"If one agrees with an agenda of articulating a middle ground between relativism and fundamentalism …." Wait a minute. What if one doesn't agree? One will still find this book very useful, as I did. It's divided into two parts—first sociological perspectives, then a range of theological perspectives: Jewish, Catholic, Lutheran, evangelical, and Eastern Orthodox. For me these learned essays were a goad, provoking me to think harder about why the metaphor of a middle ground seems unsatisfactory.

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Churchill
Paul Johnson (Viking)


Yes, there are already far too many books on Churchill, but there is always room for another good one, and you might just gobble up Paul Johnson's biography, slim and wonderfully readable, in a single sitting. Johnson himself has entered his 80s, and I think that gives him an angle on Churchill's long life that he would have lacked had he written this book 40 or even 20 years ago. Among the lessons Johnson extracts is this: "Churchill wasted an extraordinarily small amount of his time and emotional energy on the meannesses of life: recrimination, shifting the blame onto others …, harboring grudges, waging vendettas."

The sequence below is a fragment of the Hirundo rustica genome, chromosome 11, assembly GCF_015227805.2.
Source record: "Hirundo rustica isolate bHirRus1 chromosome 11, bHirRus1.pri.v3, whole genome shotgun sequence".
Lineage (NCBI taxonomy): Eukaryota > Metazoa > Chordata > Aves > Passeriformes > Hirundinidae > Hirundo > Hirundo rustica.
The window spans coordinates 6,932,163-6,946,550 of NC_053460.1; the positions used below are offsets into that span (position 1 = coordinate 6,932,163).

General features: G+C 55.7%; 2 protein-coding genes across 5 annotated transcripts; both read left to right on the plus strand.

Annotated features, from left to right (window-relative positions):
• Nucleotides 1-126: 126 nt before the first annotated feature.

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The Strange Adventures of Mr. Andrew Hawthorn and Other Stories
John Buchan (Penguin)


The son of a Scottish pastor, Buchan led a wide-ranging public life: barrister, journalist, publisher; spymaster and propagandist for the UK during World War I; member of Parliament; and finally Governor-General of Canada. Meanwhile, he wrote book after book, fiction and nonfiction. He is best remembered for his novels featuring Richard Hannay (especially The Thirty-Nine Steps), but much of his work is worth recovering, as this well-chosen collection of stories attests. You might ...

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